Investigating the Dynamics of Open Source Software Development Teams


Research on human and social behavior is increasingly characterized by a focus on dynamics— on the evolution of formal and informal organizations over time. We propose a social science study in the context of distributed teams of Free/Libre Open Source (FLOSS) software developers to better understand the cognitive and social structures that underlie changes in individual and team behaviours in these teams. Our study addresses the general research question: What are the dynamics through which distributed teams develop and work?
Increasingly, organizational work is performed by distributed teams of interdependent knowledge workers. These teams have many benefits, but the distance between members creates challenges for team members to create the shared understandings and social structures necessary to be effective. But as yet, research and practitioner communities know little about the dynamics of developing distributed teams.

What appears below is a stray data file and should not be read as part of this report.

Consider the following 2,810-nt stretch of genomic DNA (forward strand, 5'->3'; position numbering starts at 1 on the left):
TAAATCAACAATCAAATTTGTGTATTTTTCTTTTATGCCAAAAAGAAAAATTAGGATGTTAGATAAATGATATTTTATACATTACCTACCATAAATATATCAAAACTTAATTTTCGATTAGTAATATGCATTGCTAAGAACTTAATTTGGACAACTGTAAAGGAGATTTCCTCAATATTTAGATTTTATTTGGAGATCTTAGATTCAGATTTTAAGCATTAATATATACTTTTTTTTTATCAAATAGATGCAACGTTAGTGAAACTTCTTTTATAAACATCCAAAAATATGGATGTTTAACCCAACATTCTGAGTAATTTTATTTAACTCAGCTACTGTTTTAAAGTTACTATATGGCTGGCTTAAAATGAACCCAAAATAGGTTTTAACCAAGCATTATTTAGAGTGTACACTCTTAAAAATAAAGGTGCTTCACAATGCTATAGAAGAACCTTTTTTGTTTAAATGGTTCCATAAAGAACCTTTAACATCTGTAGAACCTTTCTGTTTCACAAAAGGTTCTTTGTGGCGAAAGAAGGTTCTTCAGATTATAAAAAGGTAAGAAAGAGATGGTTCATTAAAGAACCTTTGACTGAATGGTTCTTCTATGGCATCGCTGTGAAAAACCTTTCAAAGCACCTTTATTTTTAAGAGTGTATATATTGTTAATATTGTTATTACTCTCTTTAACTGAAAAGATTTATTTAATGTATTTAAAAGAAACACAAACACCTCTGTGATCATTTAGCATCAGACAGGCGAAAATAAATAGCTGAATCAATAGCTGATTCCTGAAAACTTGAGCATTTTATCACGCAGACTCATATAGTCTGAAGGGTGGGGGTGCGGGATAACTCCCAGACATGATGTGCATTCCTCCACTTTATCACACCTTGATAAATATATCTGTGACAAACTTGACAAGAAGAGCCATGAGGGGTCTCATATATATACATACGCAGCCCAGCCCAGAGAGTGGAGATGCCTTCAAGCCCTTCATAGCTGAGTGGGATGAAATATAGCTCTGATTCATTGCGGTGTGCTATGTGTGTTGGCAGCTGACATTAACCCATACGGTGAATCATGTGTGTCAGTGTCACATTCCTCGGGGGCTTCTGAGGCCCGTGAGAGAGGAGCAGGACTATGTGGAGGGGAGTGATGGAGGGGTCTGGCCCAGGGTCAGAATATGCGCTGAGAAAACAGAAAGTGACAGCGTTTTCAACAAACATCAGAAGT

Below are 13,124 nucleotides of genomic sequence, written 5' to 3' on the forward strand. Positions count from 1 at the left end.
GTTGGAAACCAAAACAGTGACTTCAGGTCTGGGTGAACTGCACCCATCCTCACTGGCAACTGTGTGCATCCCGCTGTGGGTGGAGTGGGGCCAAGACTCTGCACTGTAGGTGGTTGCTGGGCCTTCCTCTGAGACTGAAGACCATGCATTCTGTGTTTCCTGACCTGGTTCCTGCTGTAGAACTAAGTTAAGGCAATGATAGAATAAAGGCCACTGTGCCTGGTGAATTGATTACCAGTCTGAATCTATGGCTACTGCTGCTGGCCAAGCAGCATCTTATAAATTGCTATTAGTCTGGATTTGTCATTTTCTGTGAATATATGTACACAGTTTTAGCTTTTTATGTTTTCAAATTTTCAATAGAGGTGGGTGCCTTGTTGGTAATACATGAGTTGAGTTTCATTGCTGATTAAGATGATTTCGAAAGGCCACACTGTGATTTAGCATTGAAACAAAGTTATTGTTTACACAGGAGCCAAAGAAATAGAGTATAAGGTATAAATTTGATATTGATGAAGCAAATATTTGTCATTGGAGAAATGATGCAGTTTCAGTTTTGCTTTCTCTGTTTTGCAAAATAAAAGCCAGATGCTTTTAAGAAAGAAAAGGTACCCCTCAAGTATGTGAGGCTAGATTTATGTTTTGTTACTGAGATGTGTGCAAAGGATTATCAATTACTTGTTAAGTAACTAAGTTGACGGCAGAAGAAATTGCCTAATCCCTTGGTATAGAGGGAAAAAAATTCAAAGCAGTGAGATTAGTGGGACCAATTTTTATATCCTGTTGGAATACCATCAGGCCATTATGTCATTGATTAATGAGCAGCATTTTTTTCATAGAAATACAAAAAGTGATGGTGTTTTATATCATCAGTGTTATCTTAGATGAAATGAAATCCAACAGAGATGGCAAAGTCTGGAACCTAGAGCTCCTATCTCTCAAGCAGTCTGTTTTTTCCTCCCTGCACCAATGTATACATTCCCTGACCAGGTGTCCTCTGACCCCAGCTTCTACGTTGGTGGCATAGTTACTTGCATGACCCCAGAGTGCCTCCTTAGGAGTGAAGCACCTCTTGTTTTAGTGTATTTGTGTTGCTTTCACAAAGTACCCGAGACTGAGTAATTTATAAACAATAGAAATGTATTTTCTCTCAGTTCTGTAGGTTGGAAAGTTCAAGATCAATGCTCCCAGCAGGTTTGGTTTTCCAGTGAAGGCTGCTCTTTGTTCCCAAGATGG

To answer our research question, we will conduct a longitudinal in-depth study identifying and comparing the formation and evolution of distributed teams of FLOSS developers. The proposed research will be guided by an advisory board of FLOSS developers to ensure relevance and to help promote diffusion of our findings into practice. We will study how these distributed groups develop shared mental models to guide members’ behavior, roles to mediate access to resources, and norms and rules to shape action, as well as the dynamics by which independent, geographically-dispersed individuals are socialized into teams. As a basis for this study, we develop a conceptual framework that uses a structurational perspective to integrate research on team behaviour, organizational learning, communities of practice and shared mental models. We will utilize qualitative data analysis of team interactions, observation and interview data to investigate these dynamics. We will also use social network analysis to study the socialization process of members and change in roles over time.